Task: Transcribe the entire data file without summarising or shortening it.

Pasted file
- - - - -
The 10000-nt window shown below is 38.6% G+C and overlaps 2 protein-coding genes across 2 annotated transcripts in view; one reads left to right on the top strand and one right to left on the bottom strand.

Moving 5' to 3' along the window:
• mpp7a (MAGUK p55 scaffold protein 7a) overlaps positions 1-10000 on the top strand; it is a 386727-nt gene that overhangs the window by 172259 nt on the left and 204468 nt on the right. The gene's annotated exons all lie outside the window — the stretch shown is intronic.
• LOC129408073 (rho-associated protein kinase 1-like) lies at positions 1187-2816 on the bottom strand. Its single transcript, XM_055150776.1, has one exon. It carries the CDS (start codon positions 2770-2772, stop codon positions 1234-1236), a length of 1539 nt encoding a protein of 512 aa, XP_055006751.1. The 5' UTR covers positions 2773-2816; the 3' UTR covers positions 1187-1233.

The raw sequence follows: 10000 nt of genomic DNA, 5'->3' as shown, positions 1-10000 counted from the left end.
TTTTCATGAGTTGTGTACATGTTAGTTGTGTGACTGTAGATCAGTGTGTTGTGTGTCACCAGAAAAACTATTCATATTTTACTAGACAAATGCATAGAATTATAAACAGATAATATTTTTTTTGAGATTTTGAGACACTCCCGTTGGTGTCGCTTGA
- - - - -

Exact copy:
The 10000-nt window shown below is 38.6% G+C and overlaps 2 protein-coding genes across 2 annotated transcripts in view; one reads left to right on the top strand and one right to left on the bottom strand.

Moving 5' to 3' along the window:
• mpp7a (MAGUK p55 scaffold protein 7a) overlaps positions 1-10000 on the top strand; it is a 386727-nt gene that overhangs the window by 172259 nt on the left and 204468 nt on the right. The gene's annotated exons all lie outside the window — the stretch shown is intronic.
• LOC129408073 (rho-associated protein kinase 1-like) lies at positions 1187-2816 on the bottom strand. Its single transcript, XM_055150776.1, has one exon. It carries the CDS (start codon positions 2770-2772, stop codon positions 1234-1236), a length of 1539 nt encoding a protein of 512 aa, XP_055006751.1. The 5' UTR covers positions 2773-2816; the 3' UTR covers positions 1187-1233.

The raw sequence follows: 10000 nt of genomic DNA, 5'->3' as shown, positions 1-10000 counted from the left end.
TTTTCATGAGTTGTGTACATGTTAGTTGTGTGACTGTAGATCAGTGTGTTGTGTGTCACCAGAAAAACTATTCATATTTTACTAGACAAATGCATAGAATTATAAACAGATAATATTTTTTTTGAGATTTTGAGACACTCCCGTTGGTGTCGCTTGA